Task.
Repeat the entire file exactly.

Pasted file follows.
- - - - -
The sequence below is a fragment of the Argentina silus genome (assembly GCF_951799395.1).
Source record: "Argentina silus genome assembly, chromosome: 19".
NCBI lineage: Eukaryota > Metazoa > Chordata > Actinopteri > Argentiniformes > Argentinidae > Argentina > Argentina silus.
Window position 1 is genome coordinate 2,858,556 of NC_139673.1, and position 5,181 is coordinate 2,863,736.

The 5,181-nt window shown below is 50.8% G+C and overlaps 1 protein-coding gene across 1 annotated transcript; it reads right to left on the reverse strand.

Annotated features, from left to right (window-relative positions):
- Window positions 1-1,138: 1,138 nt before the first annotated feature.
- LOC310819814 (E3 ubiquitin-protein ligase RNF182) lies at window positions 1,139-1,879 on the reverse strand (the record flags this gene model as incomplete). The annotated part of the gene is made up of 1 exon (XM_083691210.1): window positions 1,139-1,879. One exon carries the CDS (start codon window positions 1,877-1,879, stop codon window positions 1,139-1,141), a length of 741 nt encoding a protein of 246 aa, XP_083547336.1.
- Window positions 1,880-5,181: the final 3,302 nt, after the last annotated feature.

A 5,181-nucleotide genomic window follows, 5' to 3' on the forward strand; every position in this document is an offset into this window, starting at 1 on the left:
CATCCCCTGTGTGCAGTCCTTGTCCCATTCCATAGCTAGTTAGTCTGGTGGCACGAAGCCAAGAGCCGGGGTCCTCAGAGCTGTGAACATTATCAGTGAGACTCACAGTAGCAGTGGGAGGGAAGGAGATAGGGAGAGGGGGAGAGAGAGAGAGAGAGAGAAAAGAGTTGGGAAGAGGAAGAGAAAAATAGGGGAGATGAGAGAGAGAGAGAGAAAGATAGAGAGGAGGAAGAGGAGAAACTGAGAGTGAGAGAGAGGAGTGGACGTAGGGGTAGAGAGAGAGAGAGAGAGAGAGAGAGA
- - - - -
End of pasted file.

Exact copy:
The sequence below is a fragment of the Argentina silus genome (assembly GCF_951799395.1).
Source record: "Argentina silus genome assembly, chromosome: 19".
NCBI lineage: Eukaryota > Metazoa > Chordata > Actinopteri > Argentiniformes > Argentinidae > Argentina > Argentina silus.
Window position 1 is genome coordinate 2,858,556 of NC_139673.1, and position 5,181 is coordinate 2,863,736.

The 5,181-nt window shown below is 50.8% G+C and overlaps 1 protein-coding gene across 1 annotated transcript; it reads right to left on the reverse strand.

Annotated features, from left to right (window-relative positions):
- Window positions 1-1,138: 1,138 nt before the first annotated feature.
- LOC310819814 (E3 ubiquitin-protein ligase RNF182) lies at window positions 1,139-1,879 on the reverse strand (the record flags this gene model as incomplete). The annotated part of the gene is made up of 1 exon (XM_083691210.1): window positions 1,139-1,879. One exon carries the CDS (start codon window positions 1,877-1,879, stop codon window positions 1,139-1,141), a length of 741 nt encoding a protein of 246 aa, XP_083547336.1.
- Window positions 1,880-5,181: the final 3,302 nt, after the last annotated feature.

A 5,181-nucleotide genomic window follows, 5' to 3' on the forward strand; every position in this document is an offset into this window, starting at 1 on the left:
CATCCCCTGTGTGCAGTCCTTGTCCCATTCCATAGCTAGTTAGTCTGGTGGCACGAAGCCAAGAGCCGGGGTCCTCAGAGCTGTGAACATTATCAGTGAGACTCACAGTAGCAGTGGGAGGGAAGGAGATAGGGAGAGGGGGAGAGAGAGAGAGAGAGAGAAAAGAGTTGGGAAGAGGAAGAGAAAAATAGGGGAGATGAGAGAGAGAGAGAGAAAGATAGAGAGGAGGAAGAGGAGAAACTGAGAGTGAGAGAGAGGAGTGGACGTAGGGGTAGAGAGAGAGAGAGAGAGAGAGAGAGA